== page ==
Estuaries are silting up, inland wetlands are disappearing, some perennial rivers are drying up, and rivers, lakes and dams are polluted! Water bodies in southern Africa clearly suffer from many problems - all of which are linked to the way in which the catchment area is used.


The river catchment, or drainage basin, is all the land from the mountain to to the seashore, drained by a single river and its tributaries.

Catchment areas vary greatly in size - a big river may have a catchment area of several thousand square kilometres, whereas a smaller tributary will have a catchment area of only a few hectares.

Catchments are separated from each other by watersheds. The characteristics of any river (physical, chemical, biological) are determined by the nature of the catchment and the activities , both human and natural, that take place in it.


In catchments which have not been cultivated or developed, the ground cover or vegetation is still in place. Ground cover is important for the following reasons:

* Plants slow down water as is flows over the land (runoff) allowing much of the rain to soak into the ground and replenish pools of underground water. Water seeps from these aquafers into rivers which are therefore usually perennial (flow throughout the year).

* Plants prevent soil erosion as their root hold soil in position, preventing it from being washed away. IN addition plants break the impact of a raindrop before it hits the soil, thus reducing its erosive potential. Rivers running through an undisturbed catchment are clean, erosion is slow, and limited to periods of very high rainfall.

* Vegetation in wetlands and on the banks of rivers is of particular importance. The roots of the reeds, sedges, trees, shrubs and grasses growing in wetlands and next to rivers bind the soil of the riverbank and prevent erosion whilst cleaning the water and regulating its flow.


Where plant cover in river catchments has been disturbed by farming, industry and settlements, soil erosion increases. In addition, without plants, runoff increases and the supply of water to aquafers is reduced because less water soaks into the ground. Consequently rivers do not have a continuous supply of water from the aquafers and flow only in the rainy season. Much of the deposition of silt into estuaries results from erosion of riverbanks. When riverbank vegetation is remove, the banks are at the mercy of the erosive forces of flood waters which scour away the riverbank allowing the adjacent slope to collapse.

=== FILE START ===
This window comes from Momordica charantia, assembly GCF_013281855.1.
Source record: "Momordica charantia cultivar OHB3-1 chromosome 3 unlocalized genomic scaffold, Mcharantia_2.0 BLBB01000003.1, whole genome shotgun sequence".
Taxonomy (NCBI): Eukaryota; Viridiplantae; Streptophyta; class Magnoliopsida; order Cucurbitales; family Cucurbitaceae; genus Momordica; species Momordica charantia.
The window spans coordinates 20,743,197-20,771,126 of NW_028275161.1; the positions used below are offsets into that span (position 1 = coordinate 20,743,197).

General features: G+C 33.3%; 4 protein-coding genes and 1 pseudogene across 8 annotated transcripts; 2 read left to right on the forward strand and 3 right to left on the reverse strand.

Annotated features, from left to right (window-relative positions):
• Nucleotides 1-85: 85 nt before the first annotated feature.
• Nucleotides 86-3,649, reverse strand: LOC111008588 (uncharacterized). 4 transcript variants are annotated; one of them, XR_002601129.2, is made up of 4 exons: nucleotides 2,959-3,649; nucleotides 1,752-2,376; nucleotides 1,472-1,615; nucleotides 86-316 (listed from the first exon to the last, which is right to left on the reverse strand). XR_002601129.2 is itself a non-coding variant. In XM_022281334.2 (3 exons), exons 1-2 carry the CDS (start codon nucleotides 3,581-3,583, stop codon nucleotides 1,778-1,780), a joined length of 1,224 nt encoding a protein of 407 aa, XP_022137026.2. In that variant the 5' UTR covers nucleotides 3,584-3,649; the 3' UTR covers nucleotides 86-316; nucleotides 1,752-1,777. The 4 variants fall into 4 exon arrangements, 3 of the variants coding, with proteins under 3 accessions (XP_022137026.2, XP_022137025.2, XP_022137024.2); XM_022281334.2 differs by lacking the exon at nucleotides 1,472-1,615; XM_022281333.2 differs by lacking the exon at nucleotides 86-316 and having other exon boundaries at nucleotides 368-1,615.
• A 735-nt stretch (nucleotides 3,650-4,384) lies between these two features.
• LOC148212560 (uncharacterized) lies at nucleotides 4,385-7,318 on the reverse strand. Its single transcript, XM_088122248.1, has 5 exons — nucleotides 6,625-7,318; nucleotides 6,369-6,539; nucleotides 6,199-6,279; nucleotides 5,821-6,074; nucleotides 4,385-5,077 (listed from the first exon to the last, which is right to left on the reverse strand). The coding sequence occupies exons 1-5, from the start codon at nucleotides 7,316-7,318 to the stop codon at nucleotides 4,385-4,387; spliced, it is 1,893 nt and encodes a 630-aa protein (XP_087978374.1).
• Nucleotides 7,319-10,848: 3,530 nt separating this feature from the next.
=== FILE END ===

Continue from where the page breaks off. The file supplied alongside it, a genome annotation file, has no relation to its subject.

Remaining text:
A catchment conservation programme should include:

* protection of wetlands such as vleis and marshes;

* sound conservation practices on agricultural and forestry lands, eg. all ploughing and planting should be on the contour; riverbank vegetation should not be disturbed; lands should be strip cropped;

* prevention of water pollution from informal settlements, industry or agriculture;

* protection of riverbank vegetation.


A catchment is ideally suited to coordinated planning and management, requiring cooperation between the many land owners and residents in the catchment. A first step in encouraging collective action is the formation of a catchment management committee, with representatives of all major land users (eg. farmers, municipal and government officials), which is guided by regional planners. This management committee should survey the catchment, and investigate with specialists the best methods of controlling problems.

It is important that all people in the catchment are involved in each stage of the conservation programme, from planning to execution, as they will be responsible for its success or failure. Catchment management committees, which may be private, provincial or national, are active in both rural and urban areas, eg. Umgeni Water in KwaZulu/Natal and the Braamfontein Spruit Trust in Gauteng.


* Alert your local land use authority to misuse of a catchment.

* Start a catchment conservation project for a river in your area.

* Take part in the "Rivers and Ridges" competition run by the Wildlife Society in Gauteng.

* Read "The Biology and Conservation of South Africa's Vanishing Waters" (see below) which includes a very useful chapter entitled "What you can do."


THE BIOLOGY AND CONSERVATION OF SOUTH AFRICA'S VANISHING WATERS. B.R.Davies and J.A.Day. CEMS, University of Cape Town and the Wildlife Society of Southern Africa, 1986.

INDIGENOUS AFFORESTATION OF DEGRADED WATER COURSES. Wildlife Management Technical Guide, Natal Parks Board, 1990.


All books are available from Russel Friedman Books, PO Box 73, Halfway House, 1685. Tel. 011-7022300/1.

Enviro Facts: "Precious Water", "Wetlands", "Estuaries".


Regional offices of the Dept. of Africulture.

Local nature conservation authority.

Dept. Environment Affairs anf Tourism. P/Bag X447, Pretoria, 0001. Tel. 012-310 3425.

Wildlife Society of Southern Africa. Head Office, PO box 44344, Linden, 2104. Tel. 011-486 3294/5 or 0938.

Share-Net. Wildlife Society, PO Box 394, Howick, 3290. Tel. 0332-303931. Produces resource materials.

Project W.A.T.E.R. (Water Awareness Through Educational Response.) PO Box 9, Pietermaritzburg, 3200. Tel. 0331-454365.

Created and maintained by: Jocelyn Collins
Last Updated: Thursday, February 01, 2001